THE young man himself was for calling his colony New Wales, because it was hilly like old Wales. When he was overruled by a Welshman, who objected to having the name taken in vain by the despised Quakers, he decided to call it Sylvania because it was in a forest. But his own name was inserted in front of it by some one. Fearing to be accused of the sin of vanity by his brethren, he offered to tip an official understrapper twenty guineas for striking out that first syllable. His bribe being refused, he appealed to the King, but Charles I would not change the name.
"We will keep it," said the Merry Monarch, "and not on your account, my dear fellow. Don't flatter yourself. We will keep it to commemorate the name of the Admiral, your noble father."
And that is how the colony came to be christened Pennsylvania. Also how Admiral Penn chanced to be one of only three men, outside of royalty, to have namesakes among the states of the union, the other two being Lord de La Warre and George Washington.
Six royal personages had the ironical honor of giving their names to those destined republics: The Duke of York, afterward James II, in New York; Henrietta Maria, Queen of Charles I, in Maryland; Elizabeth, the Virgin Queen, in Virginia and ultimately in West Virginia; Charles II in the two Carolinas; George II in Georgia, and Louis XIV, the Grand Monarch, in Louisiana. And was Maine named for Le Maine as an indirect compliment to Henrietta Maria's French province?
To have christened the Quaker colony for the father of William Penn was a backhanded compliment. For Admiral Sir William Penn was so infuriated when his son at Oxford took up with the outlandish sect that he packed him off to Paris with a full purse in the hope that the coquetry of that siren city might seduce him from his piety. To his delight, the youth returned seemingly a very proper French gallant, well fitted to be a gilded butterfly at the ribald court of the Restoration.
The great plague of 1664 most inopportunely drove the Penn family from London into the country where the young man was infected once more by the plague of Quakerism. The sad tale is sadly told by Samuel Pepys in his diary: "Mr. William Penn . . . is a Quaker again, or some very melancholy thing . . . and his father such a hypocritical rogue!"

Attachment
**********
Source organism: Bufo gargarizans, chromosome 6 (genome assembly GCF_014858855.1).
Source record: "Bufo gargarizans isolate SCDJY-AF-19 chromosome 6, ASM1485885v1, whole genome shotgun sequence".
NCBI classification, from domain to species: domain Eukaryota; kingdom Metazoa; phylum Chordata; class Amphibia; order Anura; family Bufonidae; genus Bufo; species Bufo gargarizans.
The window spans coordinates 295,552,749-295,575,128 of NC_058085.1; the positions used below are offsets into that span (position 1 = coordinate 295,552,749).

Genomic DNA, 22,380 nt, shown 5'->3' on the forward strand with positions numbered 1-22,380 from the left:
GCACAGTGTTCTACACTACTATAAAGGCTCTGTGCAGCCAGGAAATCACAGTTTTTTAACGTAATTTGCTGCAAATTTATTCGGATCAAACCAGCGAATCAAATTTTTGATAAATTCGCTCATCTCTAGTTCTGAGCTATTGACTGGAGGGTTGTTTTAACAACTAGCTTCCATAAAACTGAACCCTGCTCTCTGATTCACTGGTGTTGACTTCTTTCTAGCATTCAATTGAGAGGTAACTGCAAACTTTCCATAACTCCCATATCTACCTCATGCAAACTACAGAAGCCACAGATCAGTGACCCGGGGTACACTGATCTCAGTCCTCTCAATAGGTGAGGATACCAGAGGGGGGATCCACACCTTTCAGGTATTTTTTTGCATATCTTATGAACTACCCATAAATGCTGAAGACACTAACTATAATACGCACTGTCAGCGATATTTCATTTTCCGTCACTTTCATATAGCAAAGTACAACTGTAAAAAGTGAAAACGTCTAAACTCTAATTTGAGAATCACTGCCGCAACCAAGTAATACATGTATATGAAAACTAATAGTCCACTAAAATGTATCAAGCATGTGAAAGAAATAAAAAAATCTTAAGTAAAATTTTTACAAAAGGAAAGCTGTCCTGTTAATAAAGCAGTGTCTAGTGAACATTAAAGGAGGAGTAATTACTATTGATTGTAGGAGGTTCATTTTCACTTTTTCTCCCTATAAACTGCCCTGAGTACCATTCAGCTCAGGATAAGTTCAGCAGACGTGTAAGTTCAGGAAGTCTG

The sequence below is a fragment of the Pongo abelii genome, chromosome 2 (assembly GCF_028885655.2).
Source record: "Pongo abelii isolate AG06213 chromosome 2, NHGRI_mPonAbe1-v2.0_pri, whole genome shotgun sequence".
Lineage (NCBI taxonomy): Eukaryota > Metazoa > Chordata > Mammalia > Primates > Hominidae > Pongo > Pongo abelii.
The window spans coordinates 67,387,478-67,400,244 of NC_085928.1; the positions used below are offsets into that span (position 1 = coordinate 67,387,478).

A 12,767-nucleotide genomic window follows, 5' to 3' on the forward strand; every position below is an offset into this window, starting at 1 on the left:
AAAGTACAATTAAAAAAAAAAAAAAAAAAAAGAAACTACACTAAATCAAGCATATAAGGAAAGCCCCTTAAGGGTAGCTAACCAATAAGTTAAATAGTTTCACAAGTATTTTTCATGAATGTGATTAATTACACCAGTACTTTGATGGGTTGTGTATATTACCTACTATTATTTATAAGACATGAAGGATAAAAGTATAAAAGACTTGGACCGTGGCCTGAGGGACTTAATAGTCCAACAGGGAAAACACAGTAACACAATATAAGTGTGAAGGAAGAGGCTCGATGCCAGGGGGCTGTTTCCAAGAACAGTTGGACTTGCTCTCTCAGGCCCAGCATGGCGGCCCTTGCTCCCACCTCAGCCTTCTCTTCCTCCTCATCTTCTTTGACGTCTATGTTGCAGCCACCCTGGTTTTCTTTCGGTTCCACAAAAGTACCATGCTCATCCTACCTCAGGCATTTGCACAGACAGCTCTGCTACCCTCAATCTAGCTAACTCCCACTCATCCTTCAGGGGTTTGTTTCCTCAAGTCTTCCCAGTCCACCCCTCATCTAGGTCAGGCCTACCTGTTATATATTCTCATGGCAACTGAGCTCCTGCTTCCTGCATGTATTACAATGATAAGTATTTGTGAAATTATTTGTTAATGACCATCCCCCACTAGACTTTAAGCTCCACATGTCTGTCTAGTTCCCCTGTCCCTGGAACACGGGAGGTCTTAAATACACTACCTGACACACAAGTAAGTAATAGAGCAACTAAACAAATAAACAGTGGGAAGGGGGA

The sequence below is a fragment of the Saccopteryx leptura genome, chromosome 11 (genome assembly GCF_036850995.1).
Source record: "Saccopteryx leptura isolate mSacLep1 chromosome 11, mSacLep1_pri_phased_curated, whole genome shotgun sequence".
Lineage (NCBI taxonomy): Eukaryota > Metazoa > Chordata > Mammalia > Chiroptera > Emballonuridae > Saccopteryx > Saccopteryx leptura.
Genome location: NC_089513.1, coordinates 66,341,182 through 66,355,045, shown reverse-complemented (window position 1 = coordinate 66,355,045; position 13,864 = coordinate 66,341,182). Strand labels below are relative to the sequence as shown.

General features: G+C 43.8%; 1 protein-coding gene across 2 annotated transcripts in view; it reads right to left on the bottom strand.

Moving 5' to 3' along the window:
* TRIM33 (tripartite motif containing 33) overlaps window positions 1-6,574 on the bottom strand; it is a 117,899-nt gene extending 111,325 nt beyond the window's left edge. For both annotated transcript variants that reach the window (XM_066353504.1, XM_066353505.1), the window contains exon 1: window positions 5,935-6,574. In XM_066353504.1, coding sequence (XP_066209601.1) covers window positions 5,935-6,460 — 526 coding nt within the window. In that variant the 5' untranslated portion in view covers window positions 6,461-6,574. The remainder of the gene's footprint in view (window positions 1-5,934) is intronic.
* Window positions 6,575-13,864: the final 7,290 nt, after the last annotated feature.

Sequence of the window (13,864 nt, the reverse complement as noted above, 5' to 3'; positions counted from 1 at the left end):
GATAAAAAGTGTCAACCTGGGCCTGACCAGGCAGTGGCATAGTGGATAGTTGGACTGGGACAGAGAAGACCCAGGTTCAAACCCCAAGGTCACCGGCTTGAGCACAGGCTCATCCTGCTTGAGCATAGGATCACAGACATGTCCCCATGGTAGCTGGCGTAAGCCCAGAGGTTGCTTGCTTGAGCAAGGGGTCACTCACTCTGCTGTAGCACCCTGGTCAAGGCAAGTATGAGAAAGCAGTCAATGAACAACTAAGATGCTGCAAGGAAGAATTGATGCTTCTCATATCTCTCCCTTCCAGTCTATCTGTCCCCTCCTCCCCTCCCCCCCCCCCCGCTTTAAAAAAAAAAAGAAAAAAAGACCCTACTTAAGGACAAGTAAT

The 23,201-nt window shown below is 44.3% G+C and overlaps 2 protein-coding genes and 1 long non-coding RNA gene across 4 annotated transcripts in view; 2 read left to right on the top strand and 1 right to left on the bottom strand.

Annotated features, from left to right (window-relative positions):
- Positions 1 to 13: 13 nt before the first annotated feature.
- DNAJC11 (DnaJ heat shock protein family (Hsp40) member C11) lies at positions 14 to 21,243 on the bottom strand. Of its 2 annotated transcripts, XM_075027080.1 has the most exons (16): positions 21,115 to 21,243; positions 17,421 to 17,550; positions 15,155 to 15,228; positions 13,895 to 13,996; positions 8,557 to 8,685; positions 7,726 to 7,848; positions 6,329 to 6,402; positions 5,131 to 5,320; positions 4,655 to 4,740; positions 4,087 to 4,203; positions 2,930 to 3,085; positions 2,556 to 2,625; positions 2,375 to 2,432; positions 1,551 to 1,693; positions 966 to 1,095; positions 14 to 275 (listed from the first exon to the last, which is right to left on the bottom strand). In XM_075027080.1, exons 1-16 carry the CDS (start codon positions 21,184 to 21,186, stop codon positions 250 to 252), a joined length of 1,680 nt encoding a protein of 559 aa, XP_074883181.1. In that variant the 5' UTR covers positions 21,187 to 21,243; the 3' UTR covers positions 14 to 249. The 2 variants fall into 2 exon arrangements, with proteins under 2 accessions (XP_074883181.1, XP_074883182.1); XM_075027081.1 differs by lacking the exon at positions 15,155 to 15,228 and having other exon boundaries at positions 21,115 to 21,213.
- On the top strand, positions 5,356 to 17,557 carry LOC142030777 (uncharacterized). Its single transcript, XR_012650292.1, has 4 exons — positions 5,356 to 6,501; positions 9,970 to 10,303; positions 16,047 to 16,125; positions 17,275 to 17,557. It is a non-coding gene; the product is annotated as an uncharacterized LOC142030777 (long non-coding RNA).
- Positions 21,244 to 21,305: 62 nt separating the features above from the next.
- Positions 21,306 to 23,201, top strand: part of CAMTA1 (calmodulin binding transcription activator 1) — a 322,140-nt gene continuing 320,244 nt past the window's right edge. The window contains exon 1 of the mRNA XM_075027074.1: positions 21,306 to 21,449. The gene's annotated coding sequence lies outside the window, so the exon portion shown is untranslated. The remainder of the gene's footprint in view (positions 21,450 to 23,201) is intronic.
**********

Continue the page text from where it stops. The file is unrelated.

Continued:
Probably the old rogue cared little about his son's religion but he abominated his manners. The Quakers had got it into their stubborn heads that all men were equals before God, and they refused to take off their broadbrim hats to any one, be he judge on the bench or even king on the throne.
The Quakers, too, insisted on "theeing" and "thouing" every one, high and low alike. Although a man in those days might speak to his sweetheart, his closest friend, his servant and even to the Almighty as "thou," he was guilty of an offensive familiarity if he addressed by that same term his mother or father or any of his betters.
The gouty old Admiral slammed the paternal door on the recreant William, cut him off without a shilling of his great wealth . . . and got him out of the Tower, Newgate, and like prisons almost as often as he got in. Finally he left him most of his big estate, with an I. O. U. of the King for £16,000, which the profligate Charles paid off by giving Pennsylvania to William in 1680.
The Quakers had almost, if not quite won, at great price, the right to live in any of the colonies by 1682, when William Penn stepped ashore at Newcastle, Delaware. There he received a sod, a twig and a cup of water from the river, as the feudal symbol of his proprietorship of the forty thousand square miles of Pennsylvania.
History neither confirms nor spoils the familiar story of Penn smoking the pipe of peace with the Indians. There is a legend of his sitting with them on the ground, eating their roasted acorns and hominy, and even of his dancing with the braves. That scene well may have been enacted in his negotiations with the Lanape, a tribe of the Delawares. The parley resulted, Voltaire said, in "the only treaty between savages and Christians that was never sworn to and that never was broken."
In his second and last visit to Pennsylvania, the proprietor finished for himself a residence on the Delaware that hardly was an example of Quaker plainness. It was rated the most pretentious of any between Virginia and New York, and with a capacious wine cellar. There also was a brewhouse on the manorial estate.
Wherever he went in his realm, Penn made a semi-royal progress in his private barge, with six slaves at the oars, or in a state coach drawn by some among the many blooded horses in his stable. At Philadelphia, he had a gilded sedan chair, in which he was borne through the streets of his little metropolis. Item: this most renowned of the Quakers ordered as many as four wigs in one certain year.
Puritans, Catholics, Huguenots, Quakers—the American colonies were largely founded and led by those persecuted minorities. They cannot all have been right in their opinions. But they were all equally right in standing up for them, even to leaving their homes and crossing the ocean rather than surrender them. Possibly not a few of them would be turned back at Ellis Island to-day. Perhaps still more would be dismissed as cranks by some of their descendants, who set more store by the pewter dishes than by the spiritual heirlooms that were left to them by their immigrant ancestors.
James Morgan, The Birth of the American People, 1930